First, we asked them about the general benefits they've seen from using customer insights and what purpose the insights serve in their marketing roles.

Laia Quintana is the Head of Marketing and Sales at TeamUp. For her, customer insights from UX research serve as a compass:

"The results from UX research are like a compass for our marketing strategies. They provide direction and focus. For instance, by understanding the specific challenges our users face, we can create marketing messages that speak directly to these pain points. Additionally, UX research helps us understand the motivations and goals of our users. This allows us to align our marketing strategies with what our users truly value and need."

Having a direct (positive) impact on marketing strategies and objectives was a common theme throughout our responses. For example, Diana Zheng, Head of Marketing at Stallion Express, mentioned how UX research provides a "goldmine" of insights:

"At Stallion Express, our UX team performs extensive usability testing to ensure a smooth customer journey. From easy-to-navigate website navigation to easy-to-use interfaces, we test every part of our platform. We analyze user behavior and gather feedback to improve our platform continually.

UX research is a goldmine for an internal marketer like me. A great UX has a direct impact on our marketing objectives. Good user experiences lead to brand loyalty, customer retention, and increases our bottom line."

Finally, Mark McShane, Marketing Lead and Managing Director of AED Training, also discussed how customer insights directly impact how the brand tailors its marketing strategies:

"By implementing usability enhancements, we hone audience segmentation and refine our marketing strategies accordingly. Understanding who uses our product and their methods of utilization enables us to craft targeted, compelling campaigns – campaigns that resonate with current and prospective clients."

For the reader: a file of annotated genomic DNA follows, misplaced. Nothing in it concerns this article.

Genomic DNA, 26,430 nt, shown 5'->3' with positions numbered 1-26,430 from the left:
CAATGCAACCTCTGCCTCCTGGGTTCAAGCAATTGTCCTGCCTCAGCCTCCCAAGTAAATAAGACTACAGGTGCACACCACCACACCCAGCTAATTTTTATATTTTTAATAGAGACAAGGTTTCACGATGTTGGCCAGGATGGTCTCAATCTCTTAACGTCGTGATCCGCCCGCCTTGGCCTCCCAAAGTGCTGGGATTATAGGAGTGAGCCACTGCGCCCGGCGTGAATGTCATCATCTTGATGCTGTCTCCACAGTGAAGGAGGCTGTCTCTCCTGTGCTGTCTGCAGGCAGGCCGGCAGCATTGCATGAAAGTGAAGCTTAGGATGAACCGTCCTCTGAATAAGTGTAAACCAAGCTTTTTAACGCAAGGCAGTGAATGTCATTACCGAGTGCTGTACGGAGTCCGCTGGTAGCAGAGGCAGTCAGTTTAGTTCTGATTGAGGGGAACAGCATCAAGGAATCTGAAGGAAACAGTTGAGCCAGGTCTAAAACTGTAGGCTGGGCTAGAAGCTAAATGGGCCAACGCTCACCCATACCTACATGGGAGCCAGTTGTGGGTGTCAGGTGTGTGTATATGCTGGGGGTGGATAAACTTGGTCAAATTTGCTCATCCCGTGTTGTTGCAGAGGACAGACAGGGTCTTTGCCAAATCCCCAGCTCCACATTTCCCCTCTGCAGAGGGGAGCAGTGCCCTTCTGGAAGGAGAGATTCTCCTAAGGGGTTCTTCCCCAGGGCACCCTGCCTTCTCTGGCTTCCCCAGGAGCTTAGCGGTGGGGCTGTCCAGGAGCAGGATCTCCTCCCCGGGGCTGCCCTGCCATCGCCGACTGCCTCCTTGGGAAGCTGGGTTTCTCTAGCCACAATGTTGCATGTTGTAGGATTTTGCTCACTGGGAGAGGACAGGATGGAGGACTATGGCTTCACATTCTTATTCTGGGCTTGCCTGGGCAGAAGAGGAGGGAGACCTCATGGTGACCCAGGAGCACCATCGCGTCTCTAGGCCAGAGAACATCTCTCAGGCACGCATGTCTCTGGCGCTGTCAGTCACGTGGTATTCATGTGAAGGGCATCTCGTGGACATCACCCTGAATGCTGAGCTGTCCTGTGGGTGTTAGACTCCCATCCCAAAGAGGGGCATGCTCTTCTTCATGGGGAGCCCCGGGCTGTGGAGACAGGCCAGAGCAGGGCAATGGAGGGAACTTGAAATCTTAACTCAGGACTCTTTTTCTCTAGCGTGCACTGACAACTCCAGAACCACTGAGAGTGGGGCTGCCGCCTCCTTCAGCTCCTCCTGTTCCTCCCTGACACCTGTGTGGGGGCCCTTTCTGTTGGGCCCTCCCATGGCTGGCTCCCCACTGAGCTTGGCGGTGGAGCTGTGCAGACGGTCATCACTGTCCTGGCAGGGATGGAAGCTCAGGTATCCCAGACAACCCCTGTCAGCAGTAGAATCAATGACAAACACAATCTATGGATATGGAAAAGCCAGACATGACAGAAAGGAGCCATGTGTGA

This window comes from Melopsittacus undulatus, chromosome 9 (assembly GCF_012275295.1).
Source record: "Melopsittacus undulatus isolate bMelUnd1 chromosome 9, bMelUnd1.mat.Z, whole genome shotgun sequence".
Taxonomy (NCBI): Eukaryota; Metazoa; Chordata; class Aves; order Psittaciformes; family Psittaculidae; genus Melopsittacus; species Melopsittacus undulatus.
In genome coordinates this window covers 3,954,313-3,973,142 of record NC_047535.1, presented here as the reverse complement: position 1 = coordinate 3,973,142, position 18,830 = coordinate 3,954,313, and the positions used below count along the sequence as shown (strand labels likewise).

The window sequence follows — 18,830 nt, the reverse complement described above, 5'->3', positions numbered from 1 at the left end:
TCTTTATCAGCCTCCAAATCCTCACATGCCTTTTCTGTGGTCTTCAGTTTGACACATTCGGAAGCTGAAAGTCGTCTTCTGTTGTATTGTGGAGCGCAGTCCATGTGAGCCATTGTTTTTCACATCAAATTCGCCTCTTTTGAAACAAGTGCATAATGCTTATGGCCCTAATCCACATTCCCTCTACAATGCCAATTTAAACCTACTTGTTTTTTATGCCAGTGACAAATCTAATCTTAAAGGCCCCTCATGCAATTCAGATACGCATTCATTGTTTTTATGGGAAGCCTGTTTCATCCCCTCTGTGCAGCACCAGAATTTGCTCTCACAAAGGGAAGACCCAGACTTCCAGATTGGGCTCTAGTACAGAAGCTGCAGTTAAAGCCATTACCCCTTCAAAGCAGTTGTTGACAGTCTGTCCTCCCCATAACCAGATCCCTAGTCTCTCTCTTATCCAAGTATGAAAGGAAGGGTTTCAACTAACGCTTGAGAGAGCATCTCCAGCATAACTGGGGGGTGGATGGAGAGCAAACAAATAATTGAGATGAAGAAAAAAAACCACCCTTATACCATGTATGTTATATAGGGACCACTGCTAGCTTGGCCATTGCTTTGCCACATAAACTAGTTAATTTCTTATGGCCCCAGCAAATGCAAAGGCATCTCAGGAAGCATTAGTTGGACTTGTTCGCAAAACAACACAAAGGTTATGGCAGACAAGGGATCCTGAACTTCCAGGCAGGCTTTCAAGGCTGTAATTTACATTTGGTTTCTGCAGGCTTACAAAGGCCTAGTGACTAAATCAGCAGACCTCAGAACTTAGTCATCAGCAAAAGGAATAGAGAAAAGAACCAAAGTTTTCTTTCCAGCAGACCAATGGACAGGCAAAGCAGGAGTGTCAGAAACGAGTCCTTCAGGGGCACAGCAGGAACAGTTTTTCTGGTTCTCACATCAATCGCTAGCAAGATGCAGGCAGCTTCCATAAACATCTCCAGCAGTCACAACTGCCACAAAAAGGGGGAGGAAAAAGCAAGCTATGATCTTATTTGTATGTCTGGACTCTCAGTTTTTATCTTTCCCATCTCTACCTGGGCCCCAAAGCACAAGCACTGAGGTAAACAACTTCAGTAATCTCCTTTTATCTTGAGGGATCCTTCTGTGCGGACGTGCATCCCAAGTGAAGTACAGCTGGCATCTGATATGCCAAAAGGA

To demonstrate its efficacy, we also asked these in-house marketers about specific cases where using customer insights had a direct impact on marketing campaign results.

Here's what using customer insights did for Laia and the folks at TeamUp:

"A memorable campaign that was heavily influenced by UX research was our ‘Seamless Scheduling’ initiative. We discovered through user interviews that many fitness businesses were spending excessive time managing class schedules. We focused our campaign on how our product could simplify this process.

The result? A 23% increase in new subscriptions and a 13% increase in user activity during the campaign period. These numbers underscore the importance of UX research in shaping effective marketing strategies."

Over at Stallion Express, Diana and her team used customer insights to create a better checkout experience, leading to more conversions:

"Our UX insights were at the core of a recent campaign. By customizing the website's checkout process based on the user's preferences, we saw a 20% boost in conversion rates. Not only did this data-driven approach increase sales, but it also improved customer satisfaction."

Finally, Mark shared plenty of details of not only the results of campaigns from UX research but also exactly what problem customer insights helped him uncover:

"The campaign that particularly stands out involved integrating UX research findings into our email marketing strategy: through usability testing, we discovered customers struggled with non-intuitive elements of our training dashboard; consequently, after redesigning the dashboard for clarity and ease of access – all these changes culminating in user-centric improvement – we launched a targeted campaign to spotlight this revamp.

The results spoke volumes: our email open rates surged by 27%; click-through rates jumped by 19% – a testament to the campaign’s efficacy; customer feedback turned overwhelmingly positive, eclipsing previous benchmarks with a spike in trainee engagement of 33%. Our course completion rates also surged by 15%."

These case studies demonstrate how customer insights not only help in understanding customers more deeply but also how that understanding translates to a real impact on multiple KPI metrics within a marketing campaign.

Customer insights infographic

How usability testing can help you understand customers

You may have noticed a common theme in the case studies above (other than positive results) – each team generated customer insights using usability testing.

Using established research methods and tools is a powerful way to gain customer insights. Why?